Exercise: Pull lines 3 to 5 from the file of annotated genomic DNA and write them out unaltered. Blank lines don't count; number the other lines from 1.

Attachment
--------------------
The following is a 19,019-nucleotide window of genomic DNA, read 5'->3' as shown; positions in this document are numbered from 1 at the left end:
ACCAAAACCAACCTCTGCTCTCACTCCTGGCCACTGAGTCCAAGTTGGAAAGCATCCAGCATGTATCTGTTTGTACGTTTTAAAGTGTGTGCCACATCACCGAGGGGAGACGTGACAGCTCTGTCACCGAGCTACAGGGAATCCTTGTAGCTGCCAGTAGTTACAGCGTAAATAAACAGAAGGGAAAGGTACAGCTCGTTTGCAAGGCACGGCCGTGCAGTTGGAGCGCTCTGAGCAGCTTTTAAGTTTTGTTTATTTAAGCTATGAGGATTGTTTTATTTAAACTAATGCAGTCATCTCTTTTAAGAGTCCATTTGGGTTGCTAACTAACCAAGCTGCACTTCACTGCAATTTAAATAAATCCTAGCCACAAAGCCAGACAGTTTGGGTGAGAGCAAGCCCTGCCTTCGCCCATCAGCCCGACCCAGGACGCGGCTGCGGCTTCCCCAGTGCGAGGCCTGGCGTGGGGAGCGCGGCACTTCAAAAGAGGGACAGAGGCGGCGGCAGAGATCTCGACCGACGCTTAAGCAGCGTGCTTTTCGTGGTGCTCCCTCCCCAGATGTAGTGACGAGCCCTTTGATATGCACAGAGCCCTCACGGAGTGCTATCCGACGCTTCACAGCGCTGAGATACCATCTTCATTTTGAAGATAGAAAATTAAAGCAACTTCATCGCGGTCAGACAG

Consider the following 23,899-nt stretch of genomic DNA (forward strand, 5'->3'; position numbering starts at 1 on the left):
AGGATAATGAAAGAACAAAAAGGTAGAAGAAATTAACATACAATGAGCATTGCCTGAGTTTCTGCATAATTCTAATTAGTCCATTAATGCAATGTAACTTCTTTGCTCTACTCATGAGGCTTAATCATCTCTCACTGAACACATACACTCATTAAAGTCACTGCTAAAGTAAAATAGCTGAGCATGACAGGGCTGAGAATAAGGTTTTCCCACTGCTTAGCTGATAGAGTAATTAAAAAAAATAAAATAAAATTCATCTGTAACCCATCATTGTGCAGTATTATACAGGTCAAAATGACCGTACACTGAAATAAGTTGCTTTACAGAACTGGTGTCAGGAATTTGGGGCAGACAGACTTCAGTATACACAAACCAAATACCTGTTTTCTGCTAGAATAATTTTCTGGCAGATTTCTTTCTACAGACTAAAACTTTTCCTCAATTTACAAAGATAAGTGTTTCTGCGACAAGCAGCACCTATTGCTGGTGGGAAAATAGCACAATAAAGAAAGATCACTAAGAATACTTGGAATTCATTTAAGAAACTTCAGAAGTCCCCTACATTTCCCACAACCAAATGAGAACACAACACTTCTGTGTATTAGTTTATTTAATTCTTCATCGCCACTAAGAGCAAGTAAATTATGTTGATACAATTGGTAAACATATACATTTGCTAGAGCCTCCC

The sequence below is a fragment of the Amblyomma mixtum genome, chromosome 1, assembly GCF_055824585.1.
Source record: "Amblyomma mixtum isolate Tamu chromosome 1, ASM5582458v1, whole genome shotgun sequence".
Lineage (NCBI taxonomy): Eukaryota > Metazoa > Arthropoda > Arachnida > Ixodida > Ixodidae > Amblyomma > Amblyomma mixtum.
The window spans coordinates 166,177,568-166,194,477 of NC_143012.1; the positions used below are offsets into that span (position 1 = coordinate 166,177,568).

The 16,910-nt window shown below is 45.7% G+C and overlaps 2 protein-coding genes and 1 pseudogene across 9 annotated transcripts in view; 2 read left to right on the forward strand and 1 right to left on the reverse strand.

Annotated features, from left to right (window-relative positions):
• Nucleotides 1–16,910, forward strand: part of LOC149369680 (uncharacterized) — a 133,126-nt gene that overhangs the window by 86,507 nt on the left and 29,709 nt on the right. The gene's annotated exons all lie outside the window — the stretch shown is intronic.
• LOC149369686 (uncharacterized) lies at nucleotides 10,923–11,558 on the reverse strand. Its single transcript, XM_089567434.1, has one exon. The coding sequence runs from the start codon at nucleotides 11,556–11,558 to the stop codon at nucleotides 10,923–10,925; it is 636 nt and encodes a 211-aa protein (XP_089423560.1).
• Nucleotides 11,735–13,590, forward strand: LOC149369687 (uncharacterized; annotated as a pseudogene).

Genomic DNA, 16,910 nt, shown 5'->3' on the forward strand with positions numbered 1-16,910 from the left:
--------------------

Consider the following 23,899-nt stretch of genomic DNA (forward strand, 5'->3'; position numbering starts at 1 on the left):
AGGATAATGAAAGAACAAAAAGGTAGAAGAAATTAACATACAATGAGCATTGCCTGAGTTTCTGCATAATTCTAATTAGTCCATTAATGCAATGTAACTTCTTTGCTCTACTCATGAGGCTTAATCATCTCTCACTGAACACATACACTCATTAAAGTCACTGCTAAAGTAAAATAGCTGAGCATGACAGGGCTGAGAATAAGGTTTTCCCACTGCTTAGCTGATAGAGTAATTAAAAAAAATAAAATAAAATTCATCTGTAACCCATCATTGTGCAGTATTATACAGGTCAAAATGACCGTACACTGAAATAAGTTGCTTTACAGAACTGGTGTCAGGAATTTGGGGCAGACAGACTTCAGTATACACAAACCAAATACCTGTTTTCTGCTAGAATAATTTTCTGGCAGATTTCTTTCTACAGACTAAAACTTTTCCTCAATTTACAAAGATAAGTGTTTCTGCGACAAGCAGCACCTATTGCTGGTGGGAAAATAGCACAATAAAGAAAGATCACTAAGAATACTTGGAATTCATTTAAGAAACTTCAGAAGTCCCCTACATTTCCCACAACCAAATGAGAACACAACACTTCTGTGTATTAGTTTATTTAATTCTTCATCGCCACTAAGAGCAAGTAAATTATGTTGATACAATTGGTAAACATATACATTTGCTAGAGCCTCCC

The sequence below is a fragment of the Amblyomma mixtum genome, chromosome 1, assembly GCF_055824585.1.